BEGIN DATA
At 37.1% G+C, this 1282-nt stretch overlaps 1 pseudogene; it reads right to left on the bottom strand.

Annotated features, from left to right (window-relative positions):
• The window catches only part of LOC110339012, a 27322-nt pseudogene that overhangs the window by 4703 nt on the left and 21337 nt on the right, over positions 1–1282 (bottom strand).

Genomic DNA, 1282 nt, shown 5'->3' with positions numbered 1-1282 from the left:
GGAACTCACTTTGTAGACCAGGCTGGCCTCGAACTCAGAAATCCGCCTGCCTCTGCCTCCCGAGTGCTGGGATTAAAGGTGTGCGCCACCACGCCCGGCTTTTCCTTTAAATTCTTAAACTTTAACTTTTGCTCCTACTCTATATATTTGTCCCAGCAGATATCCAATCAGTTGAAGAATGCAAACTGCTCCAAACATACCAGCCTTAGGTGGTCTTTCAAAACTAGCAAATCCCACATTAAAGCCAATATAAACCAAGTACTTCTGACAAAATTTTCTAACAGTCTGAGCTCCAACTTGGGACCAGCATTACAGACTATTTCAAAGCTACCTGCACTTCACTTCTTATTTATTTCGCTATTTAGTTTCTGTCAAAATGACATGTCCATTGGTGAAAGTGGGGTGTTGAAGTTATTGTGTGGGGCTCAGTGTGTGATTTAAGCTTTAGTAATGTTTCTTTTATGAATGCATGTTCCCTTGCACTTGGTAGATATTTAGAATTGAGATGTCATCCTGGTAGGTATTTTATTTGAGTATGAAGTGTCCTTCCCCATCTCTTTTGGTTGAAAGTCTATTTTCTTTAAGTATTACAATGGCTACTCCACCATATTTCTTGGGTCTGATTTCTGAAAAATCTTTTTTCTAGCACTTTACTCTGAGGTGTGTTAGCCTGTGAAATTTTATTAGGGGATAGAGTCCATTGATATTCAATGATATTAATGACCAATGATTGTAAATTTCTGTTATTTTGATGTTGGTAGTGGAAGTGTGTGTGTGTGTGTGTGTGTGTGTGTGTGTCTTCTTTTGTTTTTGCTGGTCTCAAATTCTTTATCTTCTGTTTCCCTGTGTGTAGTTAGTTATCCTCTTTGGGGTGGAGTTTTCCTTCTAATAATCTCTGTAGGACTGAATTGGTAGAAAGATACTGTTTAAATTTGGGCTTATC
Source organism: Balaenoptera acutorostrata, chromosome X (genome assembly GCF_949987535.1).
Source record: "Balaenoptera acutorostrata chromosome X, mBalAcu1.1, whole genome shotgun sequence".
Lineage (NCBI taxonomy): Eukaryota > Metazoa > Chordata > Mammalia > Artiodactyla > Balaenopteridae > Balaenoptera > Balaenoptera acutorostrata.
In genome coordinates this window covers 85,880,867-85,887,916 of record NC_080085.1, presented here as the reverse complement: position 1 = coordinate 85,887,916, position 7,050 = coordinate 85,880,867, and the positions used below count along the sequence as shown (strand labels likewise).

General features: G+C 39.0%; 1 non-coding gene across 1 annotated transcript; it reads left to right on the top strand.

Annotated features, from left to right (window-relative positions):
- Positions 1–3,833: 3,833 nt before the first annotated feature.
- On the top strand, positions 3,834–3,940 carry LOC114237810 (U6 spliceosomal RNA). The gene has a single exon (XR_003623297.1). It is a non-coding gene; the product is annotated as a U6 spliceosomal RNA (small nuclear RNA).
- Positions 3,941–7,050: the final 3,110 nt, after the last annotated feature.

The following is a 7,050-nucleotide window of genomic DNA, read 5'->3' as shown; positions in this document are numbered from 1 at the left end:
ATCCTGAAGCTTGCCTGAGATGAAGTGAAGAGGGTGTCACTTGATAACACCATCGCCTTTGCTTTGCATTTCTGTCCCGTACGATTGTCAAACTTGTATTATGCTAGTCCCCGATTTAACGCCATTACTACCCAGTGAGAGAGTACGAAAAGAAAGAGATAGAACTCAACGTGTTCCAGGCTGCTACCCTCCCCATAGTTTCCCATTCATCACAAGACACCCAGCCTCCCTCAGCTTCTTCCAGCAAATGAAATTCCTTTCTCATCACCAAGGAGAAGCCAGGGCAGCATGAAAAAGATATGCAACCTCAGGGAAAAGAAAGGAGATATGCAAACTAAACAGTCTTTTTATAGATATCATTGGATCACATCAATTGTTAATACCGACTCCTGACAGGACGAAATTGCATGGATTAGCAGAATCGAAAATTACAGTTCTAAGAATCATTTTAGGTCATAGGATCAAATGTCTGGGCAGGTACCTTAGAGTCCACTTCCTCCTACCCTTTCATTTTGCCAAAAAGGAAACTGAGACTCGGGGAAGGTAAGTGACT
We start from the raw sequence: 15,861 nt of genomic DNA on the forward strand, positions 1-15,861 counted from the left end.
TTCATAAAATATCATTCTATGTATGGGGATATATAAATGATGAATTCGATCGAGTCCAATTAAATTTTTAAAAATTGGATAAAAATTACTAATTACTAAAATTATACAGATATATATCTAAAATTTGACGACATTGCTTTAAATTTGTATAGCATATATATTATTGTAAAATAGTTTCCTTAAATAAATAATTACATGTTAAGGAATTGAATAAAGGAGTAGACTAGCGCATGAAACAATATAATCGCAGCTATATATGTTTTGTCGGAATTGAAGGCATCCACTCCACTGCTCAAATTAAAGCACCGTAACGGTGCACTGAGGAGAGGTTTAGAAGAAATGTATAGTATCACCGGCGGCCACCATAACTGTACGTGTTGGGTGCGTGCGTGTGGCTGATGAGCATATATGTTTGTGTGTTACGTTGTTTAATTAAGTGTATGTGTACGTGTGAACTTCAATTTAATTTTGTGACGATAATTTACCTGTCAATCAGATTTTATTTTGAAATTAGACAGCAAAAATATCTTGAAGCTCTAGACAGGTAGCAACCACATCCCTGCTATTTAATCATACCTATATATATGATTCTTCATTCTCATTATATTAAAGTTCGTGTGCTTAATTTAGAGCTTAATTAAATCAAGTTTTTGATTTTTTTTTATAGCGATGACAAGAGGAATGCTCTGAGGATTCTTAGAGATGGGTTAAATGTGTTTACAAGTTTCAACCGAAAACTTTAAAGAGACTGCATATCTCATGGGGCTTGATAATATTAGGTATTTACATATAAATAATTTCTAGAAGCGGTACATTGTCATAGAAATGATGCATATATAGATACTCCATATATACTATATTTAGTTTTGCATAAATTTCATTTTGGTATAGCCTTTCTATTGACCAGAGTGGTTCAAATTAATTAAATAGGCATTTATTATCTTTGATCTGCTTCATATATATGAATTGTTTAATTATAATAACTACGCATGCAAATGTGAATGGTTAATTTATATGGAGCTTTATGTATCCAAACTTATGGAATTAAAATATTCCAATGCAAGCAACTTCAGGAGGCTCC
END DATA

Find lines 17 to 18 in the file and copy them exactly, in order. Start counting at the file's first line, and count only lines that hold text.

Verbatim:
We start from the raw sequence: 15,861 nt of genomic DNA on the forward strand, positions 1-15,861 counted from the left end.
TTCATAAAATATCATTCTATGTATGGGGATATATAAATGATGAATTCGATCGAGTCCAATTAAATTTTTAAAAATTGGATAAAAATTACTAATTACTAAAATTATACAGATATATATCTAAAATTTGACGACATTGCTTTAAATTTGTATAGCATATATATTATTGTAAAATAGTTTCCTTAAATAAATAATTACATGTTAAGGAATTGAATAAAGGAGTAGACTAGCGCATGAAACAATATAATCGCAGCTATATATGTTTTGTCGGAATTGAAGGCATCCACTCCACTGCTCAAATTAAAGCACCGTAACGGTGCACTGAGGAGAGGTTTAGAAGAAATGTATAGTATCACCGGCGGCCACCATAACTGTACGTGTTGGGTGCGTGCGTGTGGCTGATGAGCATATATGTTTGTGTGTTACGTTGTTTAATTAAGTGTATGTGTACGTGTGAACTTCAATTTAATTTTGTGACGATAATTTACCTGTCAATCAGATTTTATTTTGAAATTAGACAGCAAAAATATCTTGAAGCTCTAGACAGGTAGCAACCACATCCCTGCTATTTAATCATACCTATATATATGATTCTTCATTCTCATTATATTAAAGTTCGTGTGCTTAATTTAGAGCTTAATTAAATCAAGTTTTTGATTTTTTTTTATAGCGATGACAAGAGGAATGCTCTGAGGATTCTTAGAGATGGGTTAAATGTGTTTACAAGTTTCAACCGAAAACTTTAAAGAGACTGCATATCTCATGGGGCTTGATAATATTAGGTATTTACATATAAATAATTTCTAGAAGCGGTACATTGTCATAGAAATGATGCATATATAGATACTCCATATATACTATATTTAGTTTTGCATAAATTTCATTTTGGTATAGCCTTTCTATTGACCAGAGTGGTTCAAATTAATTAAATAGGCATTTATTATCTTTGATCTGCTTCATATATATGAATTGTTTAATTATAATAACTACGCATGCAAATGTGAATGGTTAATTTATATGGAGCTTTATGTATCCAAACTTATGGAATTAAAATATTCCAATGCAAGCAACTTCAGGAGGCTCC